For these reasons, the process needs to be a partnership: between teachers, administrators and the purchasing function. It shouldn’t be left to any one of these groups. (You might even want to consult students and/or parents at certain points.)
This topic is an extensive one, but to get you started, this week’s blog covers five key questions schools should ask themselves when buying technology.
1- What do we need to buy?
The first consideration is also the simplest: be clear on what you need. This should include both checking the resulting ‘shopping list’ against your strategy, and using it to set a ballpark budget. Things you might want to include:
Once you have this list, you should interrogate it against some more detailed considerations:
2- Will hardware be student -or school- supplied?
‘Bring your own device’ (BYOD) is where students provide their own tablet, laptop or smartphone for schoolwork, rather than the school providing these. There are numerous pros and cons to this approach, making it a key decision to make strategically – and certainly well ahead of any purchasing stage.
3- Are we buying or leasing?
Like BYOD vs supplied, this is another key upfront decision. However the considerations here are more purely financial. Create detailed analysis for both options, and – if necessary – seek expert advice.
If you are thinking of buying, you will often need to factor in licensing. For example, if you plan buying Microsoft software, there are several licensing options specially designed for schools. Consider which offers you the best value for money, based on your school’s individual requirements.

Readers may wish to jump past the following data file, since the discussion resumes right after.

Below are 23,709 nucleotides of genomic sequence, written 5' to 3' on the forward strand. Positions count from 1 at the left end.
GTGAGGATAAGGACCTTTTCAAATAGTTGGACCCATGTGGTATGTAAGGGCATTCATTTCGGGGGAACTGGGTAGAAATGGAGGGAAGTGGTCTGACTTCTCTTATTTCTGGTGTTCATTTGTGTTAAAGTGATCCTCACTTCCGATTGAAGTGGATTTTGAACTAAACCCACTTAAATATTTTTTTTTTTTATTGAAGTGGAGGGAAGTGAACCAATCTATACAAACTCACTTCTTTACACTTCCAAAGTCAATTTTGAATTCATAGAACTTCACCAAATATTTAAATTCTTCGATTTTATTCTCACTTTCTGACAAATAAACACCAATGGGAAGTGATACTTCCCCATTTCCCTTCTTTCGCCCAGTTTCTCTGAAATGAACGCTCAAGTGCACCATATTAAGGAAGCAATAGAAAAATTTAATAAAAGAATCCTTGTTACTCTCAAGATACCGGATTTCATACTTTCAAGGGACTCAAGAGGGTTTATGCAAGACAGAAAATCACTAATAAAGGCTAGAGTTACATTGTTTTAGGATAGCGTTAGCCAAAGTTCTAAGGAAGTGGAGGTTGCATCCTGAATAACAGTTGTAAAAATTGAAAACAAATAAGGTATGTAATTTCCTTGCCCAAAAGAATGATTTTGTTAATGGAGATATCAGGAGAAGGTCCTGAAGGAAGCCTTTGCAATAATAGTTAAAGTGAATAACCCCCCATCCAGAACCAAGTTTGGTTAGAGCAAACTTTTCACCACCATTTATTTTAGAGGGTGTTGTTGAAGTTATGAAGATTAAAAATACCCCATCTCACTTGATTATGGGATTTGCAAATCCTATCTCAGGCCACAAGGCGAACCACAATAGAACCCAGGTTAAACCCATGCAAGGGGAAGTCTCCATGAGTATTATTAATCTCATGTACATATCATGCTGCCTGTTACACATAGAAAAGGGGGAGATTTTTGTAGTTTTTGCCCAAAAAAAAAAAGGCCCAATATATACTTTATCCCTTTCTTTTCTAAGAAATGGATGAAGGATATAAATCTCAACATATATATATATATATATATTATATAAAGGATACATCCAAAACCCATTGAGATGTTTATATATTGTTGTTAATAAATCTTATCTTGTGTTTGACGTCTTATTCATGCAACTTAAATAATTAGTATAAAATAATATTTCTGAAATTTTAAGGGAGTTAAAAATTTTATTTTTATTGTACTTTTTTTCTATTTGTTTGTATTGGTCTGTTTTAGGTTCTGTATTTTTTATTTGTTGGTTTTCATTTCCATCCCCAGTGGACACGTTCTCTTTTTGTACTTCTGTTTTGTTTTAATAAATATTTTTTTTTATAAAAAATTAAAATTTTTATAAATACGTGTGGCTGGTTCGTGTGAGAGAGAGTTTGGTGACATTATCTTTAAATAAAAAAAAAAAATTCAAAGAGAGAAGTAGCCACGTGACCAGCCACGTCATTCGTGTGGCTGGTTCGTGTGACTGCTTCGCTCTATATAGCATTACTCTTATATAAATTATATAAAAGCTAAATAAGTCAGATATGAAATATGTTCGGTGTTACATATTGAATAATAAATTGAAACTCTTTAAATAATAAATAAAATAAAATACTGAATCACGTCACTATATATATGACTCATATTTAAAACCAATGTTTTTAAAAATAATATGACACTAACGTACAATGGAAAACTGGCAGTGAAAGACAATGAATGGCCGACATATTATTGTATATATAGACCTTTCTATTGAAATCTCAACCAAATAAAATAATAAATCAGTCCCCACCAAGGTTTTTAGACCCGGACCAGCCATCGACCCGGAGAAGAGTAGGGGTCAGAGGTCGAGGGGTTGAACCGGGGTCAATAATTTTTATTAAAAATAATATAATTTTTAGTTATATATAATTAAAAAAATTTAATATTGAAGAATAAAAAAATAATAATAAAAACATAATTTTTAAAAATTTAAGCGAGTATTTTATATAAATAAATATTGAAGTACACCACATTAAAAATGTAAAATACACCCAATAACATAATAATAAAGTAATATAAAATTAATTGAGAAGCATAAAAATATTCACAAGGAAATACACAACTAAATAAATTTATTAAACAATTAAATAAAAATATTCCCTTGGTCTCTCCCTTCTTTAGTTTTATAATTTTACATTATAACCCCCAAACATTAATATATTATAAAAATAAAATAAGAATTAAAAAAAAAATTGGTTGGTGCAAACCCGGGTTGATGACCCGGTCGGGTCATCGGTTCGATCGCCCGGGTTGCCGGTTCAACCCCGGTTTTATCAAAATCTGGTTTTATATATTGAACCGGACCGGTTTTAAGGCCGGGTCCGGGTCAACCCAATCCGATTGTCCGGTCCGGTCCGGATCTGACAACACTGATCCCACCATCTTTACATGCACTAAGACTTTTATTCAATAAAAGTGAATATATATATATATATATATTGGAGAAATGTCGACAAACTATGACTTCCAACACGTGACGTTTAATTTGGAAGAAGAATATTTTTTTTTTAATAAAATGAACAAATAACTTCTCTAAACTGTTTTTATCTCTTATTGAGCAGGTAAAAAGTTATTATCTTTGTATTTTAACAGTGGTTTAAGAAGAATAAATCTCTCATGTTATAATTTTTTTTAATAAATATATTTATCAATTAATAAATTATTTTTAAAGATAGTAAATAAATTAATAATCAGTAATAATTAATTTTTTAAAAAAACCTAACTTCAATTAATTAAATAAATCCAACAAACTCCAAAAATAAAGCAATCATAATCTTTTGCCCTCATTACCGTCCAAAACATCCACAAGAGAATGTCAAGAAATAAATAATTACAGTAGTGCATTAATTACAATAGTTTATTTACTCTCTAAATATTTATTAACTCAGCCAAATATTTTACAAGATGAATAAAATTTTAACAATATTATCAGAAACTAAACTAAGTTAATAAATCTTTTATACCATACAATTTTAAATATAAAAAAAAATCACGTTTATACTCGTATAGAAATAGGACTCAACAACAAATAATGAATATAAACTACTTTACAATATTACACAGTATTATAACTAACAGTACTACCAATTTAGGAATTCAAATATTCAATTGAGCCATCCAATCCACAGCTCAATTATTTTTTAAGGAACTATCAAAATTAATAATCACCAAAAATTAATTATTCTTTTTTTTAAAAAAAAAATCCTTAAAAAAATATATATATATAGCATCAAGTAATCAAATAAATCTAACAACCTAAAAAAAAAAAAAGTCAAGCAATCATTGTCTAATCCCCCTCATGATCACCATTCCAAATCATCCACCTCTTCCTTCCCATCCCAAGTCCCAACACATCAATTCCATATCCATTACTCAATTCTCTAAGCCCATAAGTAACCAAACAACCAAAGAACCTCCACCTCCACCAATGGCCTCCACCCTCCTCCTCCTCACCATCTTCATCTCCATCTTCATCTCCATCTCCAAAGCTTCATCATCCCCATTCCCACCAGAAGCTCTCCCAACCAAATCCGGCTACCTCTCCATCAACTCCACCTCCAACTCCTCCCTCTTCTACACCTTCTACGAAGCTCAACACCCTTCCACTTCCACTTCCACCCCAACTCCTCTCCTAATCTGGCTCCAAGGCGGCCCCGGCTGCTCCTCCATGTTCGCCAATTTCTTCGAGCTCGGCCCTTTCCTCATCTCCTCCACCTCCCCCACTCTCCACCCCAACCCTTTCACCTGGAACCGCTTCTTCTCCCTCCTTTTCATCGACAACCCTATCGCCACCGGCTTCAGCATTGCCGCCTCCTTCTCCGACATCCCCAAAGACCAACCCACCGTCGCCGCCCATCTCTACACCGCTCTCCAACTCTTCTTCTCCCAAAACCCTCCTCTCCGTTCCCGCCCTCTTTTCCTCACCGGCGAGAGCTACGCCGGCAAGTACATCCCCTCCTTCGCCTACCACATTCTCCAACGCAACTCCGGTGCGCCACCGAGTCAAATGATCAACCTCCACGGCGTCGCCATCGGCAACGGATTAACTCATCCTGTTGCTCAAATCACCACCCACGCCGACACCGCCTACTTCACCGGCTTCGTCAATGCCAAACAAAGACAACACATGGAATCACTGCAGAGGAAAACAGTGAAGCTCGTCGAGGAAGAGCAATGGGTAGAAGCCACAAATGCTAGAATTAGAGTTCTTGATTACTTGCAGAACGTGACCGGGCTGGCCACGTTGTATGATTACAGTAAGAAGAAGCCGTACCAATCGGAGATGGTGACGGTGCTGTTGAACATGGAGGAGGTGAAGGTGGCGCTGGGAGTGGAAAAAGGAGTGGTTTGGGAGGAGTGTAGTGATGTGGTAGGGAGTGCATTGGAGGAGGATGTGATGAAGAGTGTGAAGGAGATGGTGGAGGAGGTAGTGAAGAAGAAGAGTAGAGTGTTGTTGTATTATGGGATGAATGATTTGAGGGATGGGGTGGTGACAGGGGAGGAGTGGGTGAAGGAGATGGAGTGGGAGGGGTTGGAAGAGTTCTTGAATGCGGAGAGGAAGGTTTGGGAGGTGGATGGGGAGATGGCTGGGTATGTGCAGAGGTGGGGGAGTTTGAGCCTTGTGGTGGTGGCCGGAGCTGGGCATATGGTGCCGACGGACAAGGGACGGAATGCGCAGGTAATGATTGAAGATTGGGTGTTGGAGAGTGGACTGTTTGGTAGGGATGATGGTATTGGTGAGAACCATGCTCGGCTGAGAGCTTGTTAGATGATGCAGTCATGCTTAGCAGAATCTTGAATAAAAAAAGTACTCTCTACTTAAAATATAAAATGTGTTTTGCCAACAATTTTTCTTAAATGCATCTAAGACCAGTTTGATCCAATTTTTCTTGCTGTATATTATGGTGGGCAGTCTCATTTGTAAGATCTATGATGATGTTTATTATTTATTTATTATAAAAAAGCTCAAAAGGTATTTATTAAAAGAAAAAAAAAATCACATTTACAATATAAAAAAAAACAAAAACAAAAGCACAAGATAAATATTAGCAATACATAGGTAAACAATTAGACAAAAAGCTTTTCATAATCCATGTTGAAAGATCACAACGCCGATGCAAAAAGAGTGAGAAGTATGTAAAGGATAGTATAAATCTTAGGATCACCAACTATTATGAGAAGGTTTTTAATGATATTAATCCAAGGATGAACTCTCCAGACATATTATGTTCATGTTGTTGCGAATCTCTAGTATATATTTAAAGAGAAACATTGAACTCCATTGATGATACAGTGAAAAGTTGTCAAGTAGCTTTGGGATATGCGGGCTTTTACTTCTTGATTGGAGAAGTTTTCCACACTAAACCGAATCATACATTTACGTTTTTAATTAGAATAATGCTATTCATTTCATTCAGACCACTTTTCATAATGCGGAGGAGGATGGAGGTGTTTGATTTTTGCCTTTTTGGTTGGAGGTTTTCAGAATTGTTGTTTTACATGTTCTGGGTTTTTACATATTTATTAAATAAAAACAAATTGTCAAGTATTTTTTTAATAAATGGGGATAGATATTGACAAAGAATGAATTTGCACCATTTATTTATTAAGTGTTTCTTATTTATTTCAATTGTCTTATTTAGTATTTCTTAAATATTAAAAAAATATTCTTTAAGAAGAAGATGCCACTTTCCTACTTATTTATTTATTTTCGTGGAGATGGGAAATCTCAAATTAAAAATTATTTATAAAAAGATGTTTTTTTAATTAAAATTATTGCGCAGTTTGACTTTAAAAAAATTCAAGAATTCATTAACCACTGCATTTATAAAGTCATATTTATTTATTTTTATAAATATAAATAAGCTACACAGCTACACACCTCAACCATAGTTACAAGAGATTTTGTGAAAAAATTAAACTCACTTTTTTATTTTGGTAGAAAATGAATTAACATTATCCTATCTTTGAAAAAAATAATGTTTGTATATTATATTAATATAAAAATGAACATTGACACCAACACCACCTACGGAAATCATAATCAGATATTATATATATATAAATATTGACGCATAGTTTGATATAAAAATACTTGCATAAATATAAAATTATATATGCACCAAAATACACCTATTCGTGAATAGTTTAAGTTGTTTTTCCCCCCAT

4- Will it help to split things into buying and procuring?
‘Procurement’ is a strategic form of purchasing, involving more processes. For example, it requires a specification, plus evaluation criteria against which you can score the bids you receive. Procurement is best suited for large-scale or complex orders, for services rather than goods, and for occasions where you can expect prices to vary considerably from supplier to supplier.
However procurement takes time and money to manage. Sometimes it may be more sensible and cost-effective to simply ‘buy’ straightforward items – for example keyboards, mice and educational software – from a trusted supplier.
If you are procuring, these steps can help ensure a good standard of bids and a worthy final supplier:
5- Can you form a consortium with other schools?
The best way to drive down costs? Collaborate with other institutions to aggregate your spend. If you want to buy 50 laptops and another local school wants to buy 50 laptops, you’re likely to get a better quote together than if you both tender individually. If there are 10 other local schools all wanting to buy 50 laptops, you’re likely to get an even better quote. Same can be done when considering hosting costs for software or licenses.